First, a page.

- Before development begins
- Somewhere in between
Most developers will immediately choose "Before development begins" for simplicity. However, if you work in an agile environment that responds well to change then there are many advantages to "Never".
Advantages of Changing Requirements
- Changing requirements will improve the product and should give you a competitive advantage.
- Changing requirements will evaluate the efficiencies of your development, QA, and deployment processes. Highly effective or agile teams will deliver the new requirement relatively pain-free.
- Changing requirements encourage automation throughout the lifecycle. The important factor here is that it encourages automation across all departments (development, QA, deployment). The following attributes must exist within each department for this strategy to be successful:
- Automated JUnit tests - frequent changes must be tested efficiently.
- Continuous Integration - frequent changes require stable environments.
- Code reviews - This knowledge transfer session will give your team the flexibility of having anyone work any task more efficiently.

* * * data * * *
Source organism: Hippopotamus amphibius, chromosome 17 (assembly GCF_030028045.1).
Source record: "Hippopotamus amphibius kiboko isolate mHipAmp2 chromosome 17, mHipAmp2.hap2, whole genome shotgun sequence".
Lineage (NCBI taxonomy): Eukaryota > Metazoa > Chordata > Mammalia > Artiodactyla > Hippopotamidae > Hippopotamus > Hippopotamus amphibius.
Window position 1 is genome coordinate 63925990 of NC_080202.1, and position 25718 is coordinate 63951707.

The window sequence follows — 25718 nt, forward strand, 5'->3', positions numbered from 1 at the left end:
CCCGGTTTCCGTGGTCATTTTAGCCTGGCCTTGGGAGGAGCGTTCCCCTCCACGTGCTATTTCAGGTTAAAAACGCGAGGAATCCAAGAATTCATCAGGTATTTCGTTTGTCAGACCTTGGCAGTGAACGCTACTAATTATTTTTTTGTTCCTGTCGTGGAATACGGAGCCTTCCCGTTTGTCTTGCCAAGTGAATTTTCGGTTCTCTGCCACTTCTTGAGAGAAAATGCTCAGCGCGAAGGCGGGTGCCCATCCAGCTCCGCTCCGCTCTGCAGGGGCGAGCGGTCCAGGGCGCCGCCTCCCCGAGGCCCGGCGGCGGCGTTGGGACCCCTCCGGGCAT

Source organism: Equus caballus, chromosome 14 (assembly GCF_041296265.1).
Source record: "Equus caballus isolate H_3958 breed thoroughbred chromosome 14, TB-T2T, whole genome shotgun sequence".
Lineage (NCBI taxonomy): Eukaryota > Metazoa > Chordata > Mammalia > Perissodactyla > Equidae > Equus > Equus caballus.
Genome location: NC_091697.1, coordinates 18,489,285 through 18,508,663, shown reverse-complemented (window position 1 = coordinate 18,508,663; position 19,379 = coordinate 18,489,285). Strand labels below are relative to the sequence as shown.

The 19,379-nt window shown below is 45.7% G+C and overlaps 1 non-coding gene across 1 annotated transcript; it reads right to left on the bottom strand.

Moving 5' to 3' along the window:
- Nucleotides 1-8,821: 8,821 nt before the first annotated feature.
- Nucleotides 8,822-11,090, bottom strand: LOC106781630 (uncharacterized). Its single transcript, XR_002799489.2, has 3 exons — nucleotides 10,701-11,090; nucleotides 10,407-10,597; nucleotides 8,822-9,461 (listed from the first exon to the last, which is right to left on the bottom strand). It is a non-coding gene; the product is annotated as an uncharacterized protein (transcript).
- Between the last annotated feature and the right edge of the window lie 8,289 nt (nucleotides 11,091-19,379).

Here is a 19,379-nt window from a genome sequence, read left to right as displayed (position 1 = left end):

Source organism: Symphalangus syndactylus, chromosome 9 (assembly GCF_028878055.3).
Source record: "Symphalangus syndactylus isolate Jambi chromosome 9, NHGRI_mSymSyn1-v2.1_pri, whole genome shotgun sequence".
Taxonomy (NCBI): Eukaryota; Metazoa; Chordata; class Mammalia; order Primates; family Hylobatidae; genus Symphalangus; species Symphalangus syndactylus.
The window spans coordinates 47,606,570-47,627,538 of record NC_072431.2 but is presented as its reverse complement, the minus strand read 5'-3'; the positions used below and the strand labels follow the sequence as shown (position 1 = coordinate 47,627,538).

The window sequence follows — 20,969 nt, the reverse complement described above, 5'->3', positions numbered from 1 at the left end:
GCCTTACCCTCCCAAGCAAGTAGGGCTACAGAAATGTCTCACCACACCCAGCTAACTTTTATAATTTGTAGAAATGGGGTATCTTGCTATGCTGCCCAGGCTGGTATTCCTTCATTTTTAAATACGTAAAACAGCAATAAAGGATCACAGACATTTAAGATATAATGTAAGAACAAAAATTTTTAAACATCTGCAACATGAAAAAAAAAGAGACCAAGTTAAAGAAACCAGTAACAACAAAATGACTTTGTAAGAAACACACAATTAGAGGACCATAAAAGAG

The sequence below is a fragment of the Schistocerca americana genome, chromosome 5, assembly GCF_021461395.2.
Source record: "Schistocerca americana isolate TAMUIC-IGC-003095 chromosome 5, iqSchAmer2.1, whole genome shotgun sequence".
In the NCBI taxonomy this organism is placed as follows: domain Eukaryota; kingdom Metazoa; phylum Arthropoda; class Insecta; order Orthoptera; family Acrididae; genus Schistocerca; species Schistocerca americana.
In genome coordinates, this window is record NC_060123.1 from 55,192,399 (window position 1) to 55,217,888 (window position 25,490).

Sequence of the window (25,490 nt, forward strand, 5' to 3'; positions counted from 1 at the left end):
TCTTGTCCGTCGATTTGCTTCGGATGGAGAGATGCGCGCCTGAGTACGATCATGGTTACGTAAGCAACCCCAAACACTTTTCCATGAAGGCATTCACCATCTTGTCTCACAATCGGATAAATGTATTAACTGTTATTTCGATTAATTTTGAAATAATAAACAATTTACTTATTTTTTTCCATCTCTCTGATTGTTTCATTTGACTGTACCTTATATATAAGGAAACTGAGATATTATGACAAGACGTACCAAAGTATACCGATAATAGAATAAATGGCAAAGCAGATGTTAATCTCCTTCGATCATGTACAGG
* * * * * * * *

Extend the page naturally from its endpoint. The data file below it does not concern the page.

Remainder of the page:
- Automated regression tests - frequent changes must be tested efficiently.
- Automated deployment scripts - simplify and more accurately deploy the changed release modules.
- Software must be delivered faster so the customer's can identify the change points sooner in the lifecycle. The goal is to deliver testable software quicker. How many of you deliver testable code after iteration one? How many of you have customer demos of working software after iteration one? The goal is to identify changes sooner in the lifecycle and this will help minimize the risk of failing to meet your production delivery date.
Disadvantages of Changing Requirements
- Changing requirements may delay the project. This is where the debate typically begins. However, if you initially plan for some percentage of change you should be fine. Identifying change early in the lifecycle will also help remedy the impact.